What is the mechanism of action of meditation on these two mental states?

The key to meditation, we now know, lies in one word: attention. “Awareness” or “mindfulness” is part of the Eightfold Path taught by the Buddha. The definition of Mindfulness by Jon Kabat-Zinn, the father of MBSR (Mindfulness-Based Stress Reduction), is a “state of consciousness that results from paying attention, intentionally, to the present moment, without judging the experience that is unfolding moment after moment”. Thanks to neuroscience, we now understand the mechanism of action of Mindfulness. Attention, for example, to breathing, to noises or to what is happening in the mind, activates the Positive Task Network (TPN), and deactivates the Default Mode Network (DMN), thus mental wandering . Mindfulness therefore acts by playing on the antagonism between attention and mental wandering. This has been demonstrated by medical imaging in meditators, regardless of the type of meditation used in the experiment conducted. Mindfulness thus makes it possible to generate positive emotions such as serenity, peace, joy, while reducing, or even erasing, the “self-concern” which is part of mental wandering.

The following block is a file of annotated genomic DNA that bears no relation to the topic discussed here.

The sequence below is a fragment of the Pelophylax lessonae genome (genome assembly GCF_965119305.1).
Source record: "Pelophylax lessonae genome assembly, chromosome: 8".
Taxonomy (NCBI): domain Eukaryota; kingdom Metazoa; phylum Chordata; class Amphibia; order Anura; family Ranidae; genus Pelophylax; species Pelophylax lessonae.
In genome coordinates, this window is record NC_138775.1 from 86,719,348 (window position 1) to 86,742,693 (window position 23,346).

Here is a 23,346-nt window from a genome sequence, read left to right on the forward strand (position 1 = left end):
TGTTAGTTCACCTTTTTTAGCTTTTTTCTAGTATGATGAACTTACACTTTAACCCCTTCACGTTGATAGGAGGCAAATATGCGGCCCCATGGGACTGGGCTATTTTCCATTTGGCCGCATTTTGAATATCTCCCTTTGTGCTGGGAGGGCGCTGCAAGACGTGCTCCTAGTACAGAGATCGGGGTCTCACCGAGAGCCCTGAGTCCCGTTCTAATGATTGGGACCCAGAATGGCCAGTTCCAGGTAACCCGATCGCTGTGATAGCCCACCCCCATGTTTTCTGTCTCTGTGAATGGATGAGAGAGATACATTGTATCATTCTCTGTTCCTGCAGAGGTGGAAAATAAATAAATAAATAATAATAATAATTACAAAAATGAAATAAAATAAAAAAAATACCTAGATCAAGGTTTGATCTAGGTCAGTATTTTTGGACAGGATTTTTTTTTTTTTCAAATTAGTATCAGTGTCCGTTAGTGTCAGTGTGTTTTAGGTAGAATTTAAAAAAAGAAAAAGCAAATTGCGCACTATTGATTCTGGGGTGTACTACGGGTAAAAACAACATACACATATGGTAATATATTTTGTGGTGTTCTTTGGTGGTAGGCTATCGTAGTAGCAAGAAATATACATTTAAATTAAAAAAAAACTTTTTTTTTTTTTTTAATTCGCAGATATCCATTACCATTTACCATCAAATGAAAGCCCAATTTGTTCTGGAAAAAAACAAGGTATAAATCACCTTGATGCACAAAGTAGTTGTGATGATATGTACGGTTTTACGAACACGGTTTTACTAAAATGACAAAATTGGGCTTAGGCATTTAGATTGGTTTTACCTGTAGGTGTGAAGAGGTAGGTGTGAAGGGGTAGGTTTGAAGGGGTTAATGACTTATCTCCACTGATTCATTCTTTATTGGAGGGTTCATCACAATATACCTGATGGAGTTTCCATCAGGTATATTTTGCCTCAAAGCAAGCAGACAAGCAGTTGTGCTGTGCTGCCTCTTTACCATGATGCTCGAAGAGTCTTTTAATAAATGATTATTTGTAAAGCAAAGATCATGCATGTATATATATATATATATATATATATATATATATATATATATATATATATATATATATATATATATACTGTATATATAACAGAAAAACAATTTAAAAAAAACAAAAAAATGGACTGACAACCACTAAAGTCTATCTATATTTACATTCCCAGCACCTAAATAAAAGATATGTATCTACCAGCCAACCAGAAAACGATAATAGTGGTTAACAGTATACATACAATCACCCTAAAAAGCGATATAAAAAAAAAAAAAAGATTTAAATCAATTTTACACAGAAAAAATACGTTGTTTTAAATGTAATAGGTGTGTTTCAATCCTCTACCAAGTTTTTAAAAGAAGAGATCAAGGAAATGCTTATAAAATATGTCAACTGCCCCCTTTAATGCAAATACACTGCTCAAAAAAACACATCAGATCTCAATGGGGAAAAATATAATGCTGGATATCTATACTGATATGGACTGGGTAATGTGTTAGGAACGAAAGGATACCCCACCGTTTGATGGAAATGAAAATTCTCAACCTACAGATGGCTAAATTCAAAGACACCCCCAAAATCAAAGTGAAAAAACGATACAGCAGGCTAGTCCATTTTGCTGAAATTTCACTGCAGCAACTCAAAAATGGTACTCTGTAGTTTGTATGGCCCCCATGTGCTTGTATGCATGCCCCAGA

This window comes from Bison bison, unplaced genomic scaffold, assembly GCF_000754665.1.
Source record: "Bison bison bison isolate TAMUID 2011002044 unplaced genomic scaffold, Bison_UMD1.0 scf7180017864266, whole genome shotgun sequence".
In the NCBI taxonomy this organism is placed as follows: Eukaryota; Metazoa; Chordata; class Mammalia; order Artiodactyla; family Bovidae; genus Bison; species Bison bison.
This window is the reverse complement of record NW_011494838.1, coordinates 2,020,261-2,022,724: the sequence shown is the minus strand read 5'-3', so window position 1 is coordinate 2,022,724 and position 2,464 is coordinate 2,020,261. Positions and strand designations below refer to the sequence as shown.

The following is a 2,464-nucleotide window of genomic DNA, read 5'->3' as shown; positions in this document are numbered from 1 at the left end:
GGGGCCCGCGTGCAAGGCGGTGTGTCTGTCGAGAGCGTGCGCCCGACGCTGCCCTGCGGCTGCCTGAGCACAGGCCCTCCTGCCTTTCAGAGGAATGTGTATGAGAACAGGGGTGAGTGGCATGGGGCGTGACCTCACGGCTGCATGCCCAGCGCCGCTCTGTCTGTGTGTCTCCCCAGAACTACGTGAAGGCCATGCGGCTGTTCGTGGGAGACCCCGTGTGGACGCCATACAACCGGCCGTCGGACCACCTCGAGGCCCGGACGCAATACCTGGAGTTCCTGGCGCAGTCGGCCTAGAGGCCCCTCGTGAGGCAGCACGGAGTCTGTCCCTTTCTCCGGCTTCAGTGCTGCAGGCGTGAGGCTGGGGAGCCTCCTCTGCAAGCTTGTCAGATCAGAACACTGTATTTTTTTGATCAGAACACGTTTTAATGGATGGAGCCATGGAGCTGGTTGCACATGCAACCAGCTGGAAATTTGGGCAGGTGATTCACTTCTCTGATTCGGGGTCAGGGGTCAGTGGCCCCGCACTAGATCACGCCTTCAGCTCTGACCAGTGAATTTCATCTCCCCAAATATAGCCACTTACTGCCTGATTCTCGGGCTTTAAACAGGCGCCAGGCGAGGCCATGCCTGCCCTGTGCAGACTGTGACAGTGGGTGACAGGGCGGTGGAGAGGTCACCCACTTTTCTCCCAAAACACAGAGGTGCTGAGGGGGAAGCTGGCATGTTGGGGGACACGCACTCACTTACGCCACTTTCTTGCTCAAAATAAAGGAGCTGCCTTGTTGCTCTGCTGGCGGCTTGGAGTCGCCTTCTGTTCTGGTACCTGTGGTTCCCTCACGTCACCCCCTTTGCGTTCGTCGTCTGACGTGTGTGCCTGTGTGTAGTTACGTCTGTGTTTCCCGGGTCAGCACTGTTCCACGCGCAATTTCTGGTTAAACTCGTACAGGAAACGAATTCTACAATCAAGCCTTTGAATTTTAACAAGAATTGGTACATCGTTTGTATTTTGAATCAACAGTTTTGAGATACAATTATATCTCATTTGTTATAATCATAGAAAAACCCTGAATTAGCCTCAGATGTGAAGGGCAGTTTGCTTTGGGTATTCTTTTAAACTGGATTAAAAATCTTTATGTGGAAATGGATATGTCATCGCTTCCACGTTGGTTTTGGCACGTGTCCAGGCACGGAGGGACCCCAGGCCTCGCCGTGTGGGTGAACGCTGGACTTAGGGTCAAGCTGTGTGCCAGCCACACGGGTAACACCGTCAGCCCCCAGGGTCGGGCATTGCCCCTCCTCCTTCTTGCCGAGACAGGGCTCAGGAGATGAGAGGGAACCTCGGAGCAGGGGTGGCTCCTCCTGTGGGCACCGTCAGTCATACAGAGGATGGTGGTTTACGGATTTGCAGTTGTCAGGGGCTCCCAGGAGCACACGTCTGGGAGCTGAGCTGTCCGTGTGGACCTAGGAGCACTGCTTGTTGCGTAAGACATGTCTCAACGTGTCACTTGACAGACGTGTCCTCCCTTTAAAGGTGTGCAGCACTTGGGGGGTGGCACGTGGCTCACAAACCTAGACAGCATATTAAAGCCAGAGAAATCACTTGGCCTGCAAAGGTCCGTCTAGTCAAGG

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Francois Leclercq

François Leclercq is the founder of Buddhist News, a website which aims to disseminate information and practical advice on Buddhism and spirituality. François Leclercq was born and raised in Paris. He studied Buddhism at the University of Paris-Sorbonne, where he graduated in social sciences and psychology. After graduating, he devoted himself to his passion for Buddhism and traveled the world to study and learn about different practices. He notably visited Tibet, Nepal, Thailand, Japan and China.